Confederate Brigadier General Albert Gallatin Jenkins died May 21st 1864, from wounds received at the Battle of Cloyd’s Mountain.
Albert Gallatin Jenkins was born November 10th 1830 in Cabell County, Virginia, the son of Captain William and Jeanette Grigsby (McNutt) Jenkins. He attended Marshall Academy, and graduated from both Jefferson College, and Harvard Law School. Jenkins was admitted to the bar in 1850 and set up a practice in Charleston, Virginia. In 1859 he inherited a part of his father plantation, and would be elected to serve as a Democratic United States Congressman.
When the Civil War started and Virginia seceded, Jenkins returned home from Congress, and raised a company of mounted rangers. By June 1861 Jenkins’ company was part of the 8th Virginia Cavalry and Jenkins was their Lieutenant Colonel. He served as a delegate to the First Confederate Congress, but was back in the saddle with a promotion to Brigadier General on August 1st 1862. In September of that year Jenkins’ cavalry made a raid into Ohio near Buffington Island, as well as raiding throughout northern Kentucky and West Virginia. In December 1862 Confederate General Robert E Lee had Jenkins with his men moved to the Shenandoah Valley. During the Gettysburg Campaign Jenkins’ cavalry was the screen for Confederate General Richard S Ewell’s Corps, seizing the railroad in Chambersburg, Pennsylvania and fighting in the Battle of Sporting Hill near Harrisburg, Pennsylvania. He was wounded on July 2nd 1863 during the Battle of Gettysburg, which kept him out of action for most of the rest of the year.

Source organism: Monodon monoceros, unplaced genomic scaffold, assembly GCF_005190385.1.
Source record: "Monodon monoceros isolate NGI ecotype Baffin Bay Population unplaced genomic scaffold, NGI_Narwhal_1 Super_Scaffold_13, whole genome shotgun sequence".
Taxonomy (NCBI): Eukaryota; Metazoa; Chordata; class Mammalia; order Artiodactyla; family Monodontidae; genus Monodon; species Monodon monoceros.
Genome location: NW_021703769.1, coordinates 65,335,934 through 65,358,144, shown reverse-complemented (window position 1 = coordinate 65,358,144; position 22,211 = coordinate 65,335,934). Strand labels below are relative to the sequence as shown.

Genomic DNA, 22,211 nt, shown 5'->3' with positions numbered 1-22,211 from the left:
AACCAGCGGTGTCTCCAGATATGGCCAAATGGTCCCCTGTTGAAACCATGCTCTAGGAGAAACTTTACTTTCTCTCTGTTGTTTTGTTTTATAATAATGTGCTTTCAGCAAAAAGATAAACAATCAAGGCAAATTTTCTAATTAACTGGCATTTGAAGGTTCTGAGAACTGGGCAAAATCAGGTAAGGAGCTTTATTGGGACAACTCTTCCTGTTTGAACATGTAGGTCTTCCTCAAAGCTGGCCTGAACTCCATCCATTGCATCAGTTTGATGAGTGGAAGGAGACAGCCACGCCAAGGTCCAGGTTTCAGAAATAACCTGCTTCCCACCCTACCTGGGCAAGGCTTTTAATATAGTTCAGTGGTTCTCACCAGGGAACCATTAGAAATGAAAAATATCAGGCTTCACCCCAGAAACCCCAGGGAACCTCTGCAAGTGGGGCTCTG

In 1864 Jenkins raised and organized a large cavalry force, and by May was the Commander of the Department of Western Virginia. Learning of a Union force moving from the Kanawha Valley under the command of Brigadier General George Crook, Jenkins moved to intercept. On May 9th 1864 Jenkins was wounded and captured during the Battle of Cloyd’s Mountain, his arm was amputated but he didn’t recover. He died May 21st 1864 and was buried in the New Dublin Presbyterian Cemetery. His body would be moved later to the Confederate plot in the Spring Hill Cemetery in Huntington, West Virginia.
Another couple of good web sites are The Civil War Record of Albert Gallatin Jenkins, C. S. A. and Confederate Cavalry Division, Jenkinks's Brigade